Where to Stay, Eat, Shop and Sightsee in Bogotá: Your Essential Travel Guide



Bogotá isn’t as chockablock with hotels as some other capitals, but both the number and the quality of accommodations are steadily rising, with some notable additions over the last two years. Splashiest among them is the 1 B.O.G. Hotel, which was included on this year’s Hot List. It’s a sleek, slender tower with 55 rooms and a rooftop pool and lounge in a prime shopping and dining neighborhood (639-9990; doubles from $312). Farther north and less expensive, the relatively new 2 Hotel Cabrera Imperial has 39 beautifully furnished, light-filled rooms (636-0699; doubles from $243). For a much different experience, the 3 Hotel de la Ópera is a sumptuous early-nineteenth-century oasis in the historic center, La Candelaria, which oozes character but feels less comfortable at night than during the day (336-2066; doubles from $172).
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Bravo Bogotá ~ Colombia’s Culinary comeback

Move over, Buenos Aires: South America’s newest culinary darling is Colombia’s comeback capital.

Crime is down, business is booming, and the restaurant scene is so hot that the food world’s biggest names are flying in for a taste.
Frank Bruni follows the buzz.

One of the culinary pioneers of the now-trendy Usaquén neighborhood, Abasto is part charming restaurant, part grocery store that stocks mostly local produce, grains, and meat.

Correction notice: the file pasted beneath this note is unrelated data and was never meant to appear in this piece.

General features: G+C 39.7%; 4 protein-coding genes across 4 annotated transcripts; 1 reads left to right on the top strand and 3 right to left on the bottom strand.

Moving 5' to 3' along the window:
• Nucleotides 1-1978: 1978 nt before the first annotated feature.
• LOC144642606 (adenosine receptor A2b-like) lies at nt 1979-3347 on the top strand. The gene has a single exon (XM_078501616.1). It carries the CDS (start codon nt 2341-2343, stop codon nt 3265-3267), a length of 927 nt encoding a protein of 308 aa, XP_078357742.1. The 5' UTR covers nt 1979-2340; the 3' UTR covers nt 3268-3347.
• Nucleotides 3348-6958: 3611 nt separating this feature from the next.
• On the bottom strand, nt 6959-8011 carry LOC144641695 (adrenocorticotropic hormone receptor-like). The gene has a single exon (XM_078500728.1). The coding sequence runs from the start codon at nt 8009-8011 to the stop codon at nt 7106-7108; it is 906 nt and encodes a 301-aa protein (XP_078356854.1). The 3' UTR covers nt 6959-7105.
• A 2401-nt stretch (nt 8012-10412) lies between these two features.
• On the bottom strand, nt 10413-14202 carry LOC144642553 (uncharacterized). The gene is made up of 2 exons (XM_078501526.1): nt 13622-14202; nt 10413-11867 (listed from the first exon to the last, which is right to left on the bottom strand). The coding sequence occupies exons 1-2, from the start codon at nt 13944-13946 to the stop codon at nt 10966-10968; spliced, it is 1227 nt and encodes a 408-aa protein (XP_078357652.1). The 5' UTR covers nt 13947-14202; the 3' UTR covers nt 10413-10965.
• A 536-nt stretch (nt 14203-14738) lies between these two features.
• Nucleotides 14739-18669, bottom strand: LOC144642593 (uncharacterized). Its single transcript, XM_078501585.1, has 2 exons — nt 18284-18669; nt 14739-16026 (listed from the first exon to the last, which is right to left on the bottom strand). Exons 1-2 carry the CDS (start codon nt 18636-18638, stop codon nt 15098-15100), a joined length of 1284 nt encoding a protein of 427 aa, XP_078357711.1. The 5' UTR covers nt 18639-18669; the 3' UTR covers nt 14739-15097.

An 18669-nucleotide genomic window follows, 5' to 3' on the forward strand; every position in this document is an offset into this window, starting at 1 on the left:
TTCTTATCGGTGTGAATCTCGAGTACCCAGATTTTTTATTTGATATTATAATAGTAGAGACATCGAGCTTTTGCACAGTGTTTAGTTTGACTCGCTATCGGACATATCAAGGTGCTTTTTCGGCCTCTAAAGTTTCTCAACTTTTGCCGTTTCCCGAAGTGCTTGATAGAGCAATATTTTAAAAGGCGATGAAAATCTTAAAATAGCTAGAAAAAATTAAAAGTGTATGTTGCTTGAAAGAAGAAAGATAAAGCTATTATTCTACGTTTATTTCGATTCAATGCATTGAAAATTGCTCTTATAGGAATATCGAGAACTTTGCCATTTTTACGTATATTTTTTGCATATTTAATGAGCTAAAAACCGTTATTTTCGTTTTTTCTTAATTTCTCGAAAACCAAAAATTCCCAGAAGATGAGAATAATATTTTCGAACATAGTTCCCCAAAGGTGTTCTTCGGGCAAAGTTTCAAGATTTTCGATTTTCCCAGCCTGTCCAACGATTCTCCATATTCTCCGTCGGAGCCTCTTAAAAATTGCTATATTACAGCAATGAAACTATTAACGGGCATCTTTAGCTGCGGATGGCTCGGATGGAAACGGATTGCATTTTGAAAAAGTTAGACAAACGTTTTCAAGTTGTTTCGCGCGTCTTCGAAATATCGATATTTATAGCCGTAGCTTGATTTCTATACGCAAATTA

Dinnertime is upon us, stars are all around us, and what’s before us on this blissfully balmy night in Colombia is no mere restaurant. It’s a whirling, twinkling dream, a wonderland of colored lights—on the steadily rotating blades of the decorative windmills that line the street in front of the place; on the gently swaying branches of the trees skirting it; alongside the paths that lattice the parking lot, which is as vast as any amusement park’s. As we shimmy into a spot, I catch my reflection in one of the car’s windows. When do I ever smile this widely?

I was prepped. I was stoked. At least half a dozen globe-trotting friends, savvy diners all, told me that Andrés Carne de Res, this steak house cum fun house about forty minutes (without traffic) from the center of Bogotá, was unlike anywhere they’d ever eaten, and that they couldn’t fathom why it wasn’t known and chattered about the world over. Already I can’t fathom that either.
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